Eye and vision correction

The structure and function of the eye or how the eye works

Eye - a sensory (visual) organ that perceives light irritations, ensuring the reception of 90% of environmental information.

The transparent media of the eye - the cornea, the anterior chamber fluid, the lens, the vitreous - form an optical system that refracts the light rays that enter the eye and focuses them on the retina. Light rays are passing through optical media on the retina, creating an image.

The eye lens provides a person's ability to see the surrounding objects clearly in cooperation with the inner or ciliary muscle of the eye. Yet, there are suspensory ligaments between the eye's lens and the ciliary muscle, structurally similar to inelastic threads. Their primary function is to hold the lens in place and change the shape of the eye's lens when the ciliary muscle is tense or relaxed.

The eye's ability to adjust its optical power to view objects at different distances is called accommodation.

  • The accommodation mechanism is provided by the eye's natural lens, ciliary muscle, and suspensory ligaments.
  • With the help of accommodation, it is possible to change the eye's lens's shape and optical power so that the images of all objects between the nearest and farthest point of clear view are formed on the retina. Therefore, when examining vision, it is crucial to evaluate the performance of the eye accommodation.
  • The eye's adaptation to view objects at different distances is the ability of the lens of the eye to change its optical power.
  • Eye accommodation is an essential function of the visual system, provided by a complex and delicate neuromuscular system mechanism. Consequently, various disturbances in this system may disrupt the accommodation mechanism and may lead to reduced vision.
  • It is the ability of the eye to change its refractive power of the optical system so that images of all objects between the nearest clear point of view and the farthest point of clear view are formed on the retina.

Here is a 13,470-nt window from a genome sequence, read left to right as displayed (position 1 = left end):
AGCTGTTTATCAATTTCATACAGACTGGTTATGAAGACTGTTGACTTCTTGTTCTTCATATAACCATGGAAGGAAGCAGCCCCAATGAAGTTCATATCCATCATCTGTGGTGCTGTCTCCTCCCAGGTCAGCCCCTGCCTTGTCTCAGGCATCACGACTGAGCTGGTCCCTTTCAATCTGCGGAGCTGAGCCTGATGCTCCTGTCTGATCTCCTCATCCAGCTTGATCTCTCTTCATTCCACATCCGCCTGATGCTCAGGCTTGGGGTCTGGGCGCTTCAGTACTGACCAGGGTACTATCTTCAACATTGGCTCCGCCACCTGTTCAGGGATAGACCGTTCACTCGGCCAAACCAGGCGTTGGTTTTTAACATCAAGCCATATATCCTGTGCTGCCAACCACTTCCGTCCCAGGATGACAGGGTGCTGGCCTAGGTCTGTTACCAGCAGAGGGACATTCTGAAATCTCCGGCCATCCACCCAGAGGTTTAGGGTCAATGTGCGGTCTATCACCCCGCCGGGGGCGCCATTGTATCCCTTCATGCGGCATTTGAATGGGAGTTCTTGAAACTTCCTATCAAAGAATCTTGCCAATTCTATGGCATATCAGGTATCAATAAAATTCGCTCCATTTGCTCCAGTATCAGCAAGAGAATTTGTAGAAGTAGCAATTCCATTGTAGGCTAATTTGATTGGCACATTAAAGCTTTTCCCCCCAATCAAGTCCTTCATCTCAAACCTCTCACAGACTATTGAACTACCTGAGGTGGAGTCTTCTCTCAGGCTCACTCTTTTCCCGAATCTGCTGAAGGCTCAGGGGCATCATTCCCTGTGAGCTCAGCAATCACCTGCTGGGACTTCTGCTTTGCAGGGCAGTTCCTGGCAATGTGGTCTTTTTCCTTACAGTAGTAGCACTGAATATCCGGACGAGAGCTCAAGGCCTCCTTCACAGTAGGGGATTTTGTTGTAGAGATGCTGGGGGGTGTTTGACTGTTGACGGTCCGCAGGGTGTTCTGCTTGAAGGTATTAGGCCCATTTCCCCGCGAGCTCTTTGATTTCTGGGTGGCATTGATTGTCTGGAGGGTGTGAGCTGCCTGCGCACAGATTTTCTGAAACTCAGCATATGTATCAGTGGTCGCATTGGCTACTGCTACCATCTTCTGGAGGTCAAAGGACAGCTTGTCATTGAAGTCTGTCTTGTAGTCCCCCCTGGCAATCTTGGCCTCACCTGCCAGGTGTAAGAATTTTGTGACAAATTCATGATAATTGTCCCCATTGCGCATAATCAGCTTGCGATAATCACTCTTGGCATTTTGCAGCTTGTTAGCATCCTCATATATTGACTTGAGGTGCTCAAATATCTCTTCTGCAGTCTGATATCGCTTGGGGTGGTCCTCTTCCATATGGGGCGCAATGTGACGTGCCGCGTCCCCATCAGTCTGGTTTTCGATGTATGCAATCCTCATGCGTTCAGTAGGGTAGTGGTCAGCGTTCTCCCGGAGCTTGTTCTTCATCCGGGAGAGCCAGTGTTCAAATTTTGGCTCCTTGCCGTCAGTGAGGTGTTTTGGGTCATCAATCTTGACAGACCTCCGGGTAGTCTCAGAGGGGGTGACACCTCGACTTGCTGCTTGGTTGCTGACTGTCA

Binocular vision characterizes the cooperation of both eyes, creating an image.

Stereoscopic vision allows for distinguishing of the position of the objects in the space and evaluating their spatiality.

Normal vision

Suppose the parallel rays of light entering the eye focus on the retina objects near and far are clearly visible.

   

Refractive errors

Myopia or nearsightedness Hypermetropia or   long-sightedness Astigmatism
If the eyeball's length is greater, the parallel rays of light entering the eye will focus in front of the retina.
Distant objects look blurred compared to nearby objects.
If the eyeball's length is small, the parallel rays of light entering the eye focus behind the retina.
Nearby objects look blurry compared to distant objects.
The cornea's uneven shape creates a situation in which the parallel rays of light entering the eye focus on several points.
Vision at all distances may be blurred.

Presbyopia

As the body ages, the eye's ability to accommodate also changes - the lens of the eye becomes less flexible to adapt to clear vision in the vicinity and distance. It becomes increasingly difficult to focus the space between distant and closer objects. This decrease in the ability to accommodate the eyes is called age-related farsightedness or presbyopia.

Age-related farsightedness begins in people after the age of 40 and develops up to the age of 65.

The discomfort caused by the peculiarities of vision can be eliminated by vision correction.


Vision correction is possible for patients of any age, applying the method available for each age group and required by each personally.

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